May 27, 1943
The other night I figured up how much letter writing to you I have done while I was on the various services and it’s really indicative of the amount of work I had each time. The last two weeks of working in Supply my average was 1/2 page per day, on Medicine it was 5/6; on Communicable Diseases it was only 4/11; on Orthopedics it was 3/5; and now in Receiving it has been 1 per day.
Yesterday, while “working hard” here in Receiving, I suddenly felt myself being moved and rocked as if I were on the stormy sea. When I opened my eyes enough to get a clear picture of what was going on I found that, having fallen asleep on the litter we always have up for emergencies and for belly exams, two of the boys were unable to resist the temptation and had picked the litter up and were giving me a ride. They bounced me around outside the tent until they had worked up quite a little sweat. I wonder what the Colonel would have thought had he seen the performance!
Day before yesterday we intended going to the beach early in the day and for once, by golly, we didn’t get any patients here from the camp that is near the beach, so, after we waited around a while to hitch a ride, George came up and said he would take us there. So, at about 10:45 A.M. we arrived at the hotel that is right by the beach. Lois had been told that a Lt. Col. was staying at that hotel (it having been taken over by the Army), a Lt. Col. who had known her father very well when both were in San Diego. His name is Lt. Col. Wurfel. We stayed talking to him for about forty-five minutes.
What a place that “hotel” is! It’s very much like Coronado or Del Monte. It has a lot of beautiful flowers around, with grass lawns, two nice porches, a swell dining room, marble floors and walls, very good furniture and all in all it must have been quite a nice resort before the war.
Col. Wurfel is up there recuperating from a busted appendix and peritonitis. They didn’t yank his appendix the time it busted, so they are going back in for it in another week.
After our visit we walked down to the beach and proceeded to get baked. The water was cooler than it had been the day before and really made one feel swell, however, they hadn’t run the vacuum cleaner through the water as yet. After all the sun we’ve been getting, Lois’s face again has that Ft. Ord tan, and she looks healthier than any time since we left Ord.
Mom, the Red Cross has really been doing some good work over here – not the kind of work I expected they would be doing, but they certainly have done a lot for morale. I’ve told you before how they come out and give the patients tooth brushes, gum, magazines, etc., and how they have set up a few different places in town for the men to go.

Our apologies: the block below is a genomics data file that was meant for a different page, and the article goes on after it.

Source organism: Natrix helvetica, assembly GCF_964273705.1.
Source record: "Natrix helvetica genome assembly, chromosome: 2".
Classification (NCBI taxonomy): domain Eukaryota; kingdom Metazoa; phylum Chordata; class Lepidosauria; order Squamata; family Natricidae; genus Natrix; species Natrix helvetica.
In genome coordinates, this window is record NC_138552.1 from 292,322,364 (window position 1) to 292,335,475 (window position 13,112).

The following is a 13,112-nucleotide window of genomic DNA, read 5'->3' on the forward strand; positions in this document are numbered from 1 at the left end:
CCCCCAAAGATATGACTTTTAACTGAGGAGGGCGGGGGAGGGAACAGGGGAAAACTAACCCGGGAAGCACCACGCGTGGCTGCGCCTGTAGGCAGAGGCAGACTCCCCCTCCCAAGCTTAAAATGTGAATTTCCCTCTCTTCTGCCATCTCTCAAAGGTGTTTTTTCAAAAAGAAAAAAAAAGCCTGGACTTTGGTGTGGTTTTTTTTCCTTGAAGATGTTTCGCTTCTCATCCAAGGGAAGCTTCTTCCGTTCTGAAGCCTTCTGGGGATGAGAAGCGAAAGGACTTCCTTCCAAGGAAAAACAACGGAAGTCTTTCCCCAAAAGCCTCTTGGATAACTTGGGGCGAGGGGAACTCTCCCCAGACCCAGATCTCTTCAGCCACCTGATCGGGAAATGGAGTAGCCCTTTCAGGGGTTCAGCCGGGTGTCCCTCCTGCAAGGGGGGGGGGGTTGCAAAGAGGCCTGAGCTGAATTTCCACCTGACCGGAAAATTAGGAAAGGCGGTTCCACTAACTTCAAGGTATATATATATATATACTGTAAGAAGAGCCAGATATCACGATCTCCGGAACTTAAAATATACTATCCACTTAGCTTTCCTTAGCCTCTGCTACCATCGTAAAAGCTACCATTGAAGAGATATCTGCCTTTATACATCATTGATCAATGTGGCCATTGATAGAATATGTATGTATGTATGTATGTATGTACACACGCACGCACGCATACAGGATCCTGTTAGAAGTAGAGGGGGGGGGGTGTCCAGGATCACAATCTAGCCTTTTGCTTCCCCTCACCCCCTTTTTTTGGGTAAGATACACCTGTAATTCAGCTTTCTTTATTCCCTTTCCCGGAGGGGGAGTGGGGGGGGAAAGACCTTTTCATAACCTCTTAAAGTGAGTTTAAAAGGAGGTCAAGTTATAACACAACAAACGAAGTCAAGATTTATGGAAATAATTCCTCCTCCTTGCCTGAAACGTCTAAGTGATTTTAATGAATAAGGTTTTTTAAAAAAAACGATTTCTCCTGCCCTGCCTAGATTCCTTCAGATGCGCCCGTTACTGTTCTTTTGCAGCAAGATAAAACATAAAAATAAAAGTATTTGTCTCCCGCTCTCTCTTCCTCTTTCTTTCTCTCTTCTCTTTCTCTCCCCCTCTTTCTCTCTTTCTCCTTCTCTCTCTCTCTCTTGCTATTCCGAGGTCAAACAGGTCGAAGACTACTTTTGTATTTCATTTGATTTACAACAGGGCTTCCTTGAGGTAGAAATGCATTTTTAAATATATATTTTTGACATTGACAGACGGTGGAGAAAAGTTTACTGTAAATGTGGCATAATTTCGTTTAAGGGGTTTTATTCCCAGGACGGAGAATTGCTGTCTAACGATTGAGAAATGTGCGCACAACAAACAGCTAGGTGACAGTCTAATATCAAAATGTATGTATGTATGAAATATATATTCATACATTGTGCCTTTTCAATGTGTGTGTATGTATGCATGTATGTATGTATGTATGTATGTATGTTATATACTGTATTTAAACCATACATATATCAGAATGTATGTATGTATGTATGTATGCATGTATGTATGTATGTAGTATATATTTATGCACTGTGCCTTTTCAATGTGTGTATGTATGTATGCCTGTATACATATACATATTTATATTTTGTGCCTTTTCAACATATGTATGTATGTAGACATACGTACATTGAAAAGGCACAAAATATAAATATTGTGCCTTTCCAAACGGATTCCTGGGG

They have a beautiful Red Cross Center where they have lounging room for the men, plenty of books to read, a piano, and dances and other entertainment several times a week. Then, as I’ve told you, they took over one of the French theaters and have been showing movies there for some time, running 4 shows per day. Just in the last couple of days they have given the theater back to the French and have taken over a newer and larger theater. The business has been so heavy that many have had to stand at the French theater, so now there ought to be plenty of room for all. There is even talk that at this new theater, in what used to be a bar on the second floor, they are going to serve ice-cream and sandwiches and cold drinks. It really ought to be something when it does get going. This new place is air-conditioned, which is a big improvement over the other theater. Oh, yes, I just now saw in the paper that they have a good-looking gal at the Red Cross Club who does nothing but answer questions – some of the questions listed are a kick, obviously something so the soldiers can talk to the gal. See, that’s some more of the things that the Red Cross does for morale.
Speaking of the “paper” – the Army prints a regular newspaper over here now. At first it was a weekly paper of 8 pages, but now they put out a 4 pager daily. ‘Tis called the “Stars & Stripes.” It has all types of news and kind of keeps one up on the news very nicely, as one isn’t always around the radio when the news is broadcasted.
I don’t know who provides it, but the patients have gotten Coca-Colas every other day for a few days – none of the men or officers, just for the patients.
Loads of love,